The Matra-Simca team have a similar benefit in their Grand Prix cars and sportscars using the same basic power unit, but the French team have other problems. When they dropped the MS80 with its Cosworth V8 engine, to concentrate on the revised Matra V12 engine for 1970 in the MS 120, they also had to drop Stewart, much against their wishes, but Ford had made it financially worthwhile for the little Scot, who was then reigning Word Champion, to swear allegiance to the Cosworth engine and Ford development money and publicity. Matra continued with Beltoise and Pescarolo, but neither driver were obvious race-winners, though the former tried hard. The team were closely associated with the Elf petrol company, and the publicity given to Matra-Elf all over France did a power of good for motor racing as a whole, while to the French the names Matra and Elf were not only synonymous, but were motor racing. Last year the racing cars were renamed Matra-Simca, as the automobile side of Engins Matra tied themselves up with the Simca empire with a view to improving their position in the automobile commercial world. Then Simca amalgamated with the American Chrysler organisation, who were spreading their tentacles into Europe, taking over Rootes, so that indirectly the Matra racing team were made under the control of Chrysler, but it did not show at first. Now it has been made obvious, for Chrysler have big business interests with Shell petrol, so for 1971, much against their wishes, Matra have been forced to sever their connections with Elf and become associated with Shell. This will confuse the average Frenchman no end, for he had come to think of the Malta-Elf racing team as the national effort in motor racing, which in fact it was, having been started off by an £800,000 grant from General de Gaulle. Somehow I cannot see quite the same enthusiasm for a Matra-Shell team.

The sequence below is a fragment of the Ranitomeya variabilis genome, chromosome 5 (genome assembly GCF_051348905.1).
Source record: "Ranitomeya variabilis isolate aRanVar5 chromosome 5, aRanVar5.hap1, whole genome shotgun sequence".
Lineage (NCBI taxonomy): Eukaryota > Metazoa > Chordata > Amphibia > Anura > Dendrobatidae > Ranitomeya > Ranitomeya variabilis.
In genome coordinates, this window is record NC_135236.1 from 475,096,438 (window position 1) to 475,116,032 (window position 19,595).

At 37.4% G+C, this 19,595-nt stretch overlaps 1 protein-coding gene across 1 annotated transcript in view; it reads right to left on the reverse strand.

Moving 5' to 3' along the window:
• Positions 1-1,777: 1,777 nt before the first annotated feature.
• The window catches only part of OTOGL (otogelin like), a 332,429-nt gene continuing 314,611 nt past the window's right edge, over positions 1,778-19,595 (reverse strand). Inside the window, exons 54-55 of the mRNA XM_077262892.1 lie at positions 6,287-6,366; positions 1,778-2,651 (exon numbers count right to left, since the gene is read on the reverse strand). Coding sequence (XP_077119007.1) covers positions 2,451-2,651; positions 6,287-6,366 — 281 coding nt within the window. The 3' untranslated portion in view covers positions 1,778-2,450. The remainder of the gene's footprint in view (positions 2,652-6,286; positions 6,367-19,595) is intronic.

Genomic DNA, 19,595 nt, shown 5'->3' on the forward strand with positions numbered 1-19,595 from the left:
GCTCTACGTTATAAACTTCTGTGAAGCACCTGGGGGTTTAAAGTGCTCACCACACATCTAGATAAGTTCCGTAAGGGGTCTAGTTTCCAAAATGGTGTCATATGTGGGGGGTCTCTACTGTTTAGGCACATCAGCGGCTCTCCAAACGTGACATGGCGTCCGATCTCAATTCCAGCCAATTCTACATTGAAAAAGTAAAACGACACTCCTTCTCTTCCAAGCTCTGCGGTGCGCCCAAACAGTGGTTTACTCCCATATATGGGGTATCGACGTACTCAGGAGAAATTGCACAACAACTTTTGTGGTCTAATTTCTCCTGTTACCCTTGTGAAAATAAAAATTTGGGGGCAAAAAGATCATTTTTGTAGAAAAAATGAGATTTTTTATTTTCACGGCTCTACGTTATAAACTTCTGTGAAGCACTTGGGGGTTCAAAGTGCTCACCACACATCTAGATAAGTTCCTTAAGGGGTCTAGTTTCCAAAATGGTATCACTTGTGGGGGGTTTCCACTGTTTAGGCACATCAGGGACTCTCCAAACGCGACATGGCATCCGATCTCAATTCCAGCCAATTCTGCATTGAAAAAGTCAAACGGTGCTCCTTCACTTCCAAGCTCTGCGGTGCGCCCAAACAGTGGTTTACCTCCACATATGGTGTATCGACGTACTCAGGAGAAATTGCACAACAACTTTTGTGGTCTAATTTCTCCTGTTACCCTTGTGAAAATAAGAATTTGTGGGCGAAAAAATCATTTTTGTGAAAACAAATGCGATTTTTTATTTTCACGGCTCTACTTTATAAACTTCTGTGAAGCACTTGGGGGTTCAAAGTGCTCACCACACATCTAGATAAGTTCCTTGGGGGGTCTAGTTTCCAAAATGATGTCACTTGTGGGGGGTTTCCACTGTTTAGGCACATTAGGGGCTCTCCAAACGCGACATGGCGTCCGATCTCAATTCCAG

Despairing of Beltoise or Pescarolo winning a race for them, Matra looked around for an ace driver and the only likely one available was Amon, who nearly joined them last winter, and was very disenchanted with his March-STP contract. During 1970 Matra watched Beltoise race wheel-to-wheel with Stewart and realised that had the Tyrrell/Stewart organisation stayed with them their V12-engined car could possibly have won three or four races with Stewart at the wheel. Pescarolo showed little signs of progressing into the upper echelon, and was embarrassing at a number of races in the way in which he held up faster cars and drivers, added to which he seemed incapable of learning much more, especially how to deal with changing handling characteristics as the Goodyear tyres heated up or picked up rubber dust, causing too much inherent understeer. The Brabhams and Hulmes of the Grand Prix world altered their driving styles as the race went on, but poor Pescarolo just went on suffering from more and more understeer, unable to appreciate the fact or do anything about it. Taking on Amon as number one meant dropping Pescarolo from the team, but whether Amon will be more successful with Matra than he was with March and Ferrari remains to be seen. He started off on the wrong foot by allowing his financial manager, “Mr. Twenty-per-cent”, to sign him up for the Tasman races just when Matra wanted him in the Argentine sports car race to partner Beltoise. It must have caused some anguish to the Matra workers to see a French driver dropped in favour of a New Zealand one, and then to have him miss the first race cannot have put his stock very high on the workshop floor. My guess is, that like the Ferrari team, if there is a very good V12 Matra engine it will go in the number two car. If I had been the head of Matra racing I’d have sacked Amon on the spot, but that is their problem, one amongst many.